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Back Cover
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First Released

Calendar Icon 1972

Genre

Genre Icon Rock

Mood

Mood Icon Energetic

Style

Style Icon Rock/Pop

Theme

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Tempo

Speed Icon Medium

Release Format

Release Format Icon Album

Record Label Release

Speed Icon Rolling Stones Records

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Sales Icon 0 copies

Album Description
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Exile on Main St. is a double album by English rock band The Rolling Stones. It was released on 12 May 1972 by Rolling Stones Records. The album's music incorporates rock and roll, blues, soul, country, and gospel genres.
Although it originally received mixed reviews, Exile on Main St. is generally considered by music critics to be the Rolling Stones' greatest album. In 1987, as part of the magazine's 20th anniversary, Rolling Stone magazine ranked it third on the 100 Best Albums of the Last Twenty Years. In 2003, the album was ranked 7th on Rolling Stone magazine's list of the 500 greatest albums of all time, the highest Rolling Stones album ranked on the list.
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User Album Review
Like a musical scrapbook chronicling the decay, decadence, excess and torpor of the Stones’ camp, this rough and ready collection of curios, questionable filler, and the occasional flash of blazing brilliance is frequently hailed as one of the best all-time albums.
At first glance it’s not easy to see why. Jagger is sometimes barely audible in the already overcrowded channels, as though his parts are a grudging concession to commercial needs. Just about every track is filled with knotted tangles of drums, keyboards, horns, guitar, hoots, handclaps and sundry embellishments, all snarled up in the often impenetrable murk of the mix: a bit like the aural equivalent of your soles sticking to a grungy club carpet.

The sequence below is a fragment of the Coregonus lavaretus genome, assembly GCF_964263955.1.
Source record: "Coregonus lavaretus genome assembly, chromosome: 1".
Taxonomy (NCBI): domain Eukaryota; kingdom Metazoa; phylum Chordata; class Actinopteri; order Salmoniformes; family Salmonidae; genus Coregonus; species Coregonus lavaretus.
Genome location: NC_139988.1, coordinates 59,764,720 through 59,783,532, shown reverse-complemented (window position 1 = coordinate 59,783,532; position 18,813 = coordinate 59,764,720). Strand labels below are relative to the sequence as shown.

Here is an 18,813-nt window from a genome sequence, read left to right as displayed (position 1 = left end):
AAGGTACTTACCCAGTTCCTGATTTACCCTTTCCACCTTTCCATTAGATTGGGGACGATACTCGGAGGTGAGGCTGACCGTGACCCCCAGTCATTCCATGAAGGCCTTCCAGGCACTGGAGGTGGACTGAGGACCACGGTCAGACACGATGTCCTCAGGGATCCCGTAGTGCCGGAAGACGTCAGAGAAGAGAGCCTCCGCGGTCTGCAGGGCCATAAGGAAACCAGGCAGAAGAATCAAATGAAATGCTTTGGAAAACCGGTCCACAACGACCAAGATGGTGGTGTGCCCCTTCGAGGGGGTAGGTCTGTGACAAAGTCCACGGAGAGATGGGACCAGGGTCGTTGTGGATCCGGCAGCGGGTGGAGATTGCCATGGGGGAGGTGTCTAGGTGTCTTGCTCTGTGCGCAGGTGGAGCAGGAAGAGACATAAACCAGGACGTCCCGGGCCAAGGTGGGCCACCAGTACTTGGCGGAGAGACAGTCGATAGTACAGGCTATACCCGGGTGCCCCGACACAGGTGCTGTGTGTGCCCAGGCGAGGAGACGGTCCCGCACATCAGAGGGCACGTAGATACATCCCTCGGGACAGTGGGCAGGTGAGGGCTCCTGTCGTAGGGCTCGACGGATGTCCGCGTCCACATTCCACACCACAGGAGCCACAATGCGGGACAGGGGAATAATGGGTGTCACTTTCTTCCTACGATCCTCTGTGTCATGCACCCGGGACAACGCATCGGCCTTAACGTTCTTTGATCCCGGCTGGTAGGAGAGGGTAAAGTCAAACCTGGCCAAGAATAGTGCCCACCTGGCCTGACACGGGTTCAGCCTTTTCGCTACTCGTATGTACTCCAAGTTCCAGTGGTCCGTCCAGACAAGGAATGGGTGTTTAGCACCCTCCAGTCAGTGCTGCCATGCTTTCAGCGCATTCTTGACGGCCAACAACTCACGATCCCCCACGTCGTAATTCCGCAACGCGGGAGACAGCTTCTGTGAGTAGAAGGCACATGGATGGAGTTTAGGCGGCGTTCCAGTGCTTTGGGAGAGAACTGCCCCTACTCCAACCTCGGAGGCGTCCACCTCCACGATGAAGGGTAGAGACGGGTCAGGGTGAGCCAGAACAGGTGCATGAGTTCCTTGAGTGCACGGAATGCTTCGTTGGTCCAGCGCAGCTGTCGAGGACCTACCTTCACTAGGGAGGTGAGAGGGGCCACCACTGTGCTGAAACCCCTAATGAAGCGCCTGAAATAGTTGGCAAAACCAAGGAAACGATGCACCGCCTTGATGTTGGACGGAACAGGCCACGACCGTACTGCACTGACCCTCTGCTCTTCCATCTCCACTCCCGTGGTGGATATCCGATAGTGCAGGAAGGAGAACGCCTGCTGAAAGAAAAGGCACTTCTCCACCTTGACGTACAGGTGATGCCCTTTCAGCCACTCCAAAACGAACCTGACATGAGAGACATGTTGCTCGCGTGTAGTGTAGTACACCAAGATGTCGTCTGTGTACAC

Like the band itself, the record was strung out between different locations and times. A newlywed Jagger was understandably distracted, whilst Keith Richards was holed up in the squalid luxury of his southern France mansion awash with drugs, booze and a legion of hangers-on. Such was Bill Wyman’s distaste for the company kept at Chez Keef, he was only on eight out of a possible eighteen backing tracks. Indeed it could almost be a textbook demonstration of how not to record an album.
Yet out of such adversity there emerges moments of astonishing intensity that you find yourself forgiving them their industrial-quantity sins. The hard-won insolence of Tumbling Dice (rumoured to have gone into 100 plus takes) and driving urgency of Rocks Off, whilst being busy full-on Stones highpoints, somehow find their match in the stripped-back minimalist slapback of Shake Your Hips. Elsewhere, I Just Want to See His Face sounds as though a roving microphone had chanced upon a revivalist meeting somewhere in the deep South of their minds.
Let It Loose - a real gem of a ballad, with cascading piano - feels like the emotional heart of the album, breaking free of the uninspired blues-by-the-numbers and too-lazy licks that dominate. When it does click together though, this is an oddly moving experience, reminding us why the Stones, even at their most dishevelled, aren't to be underestimated.


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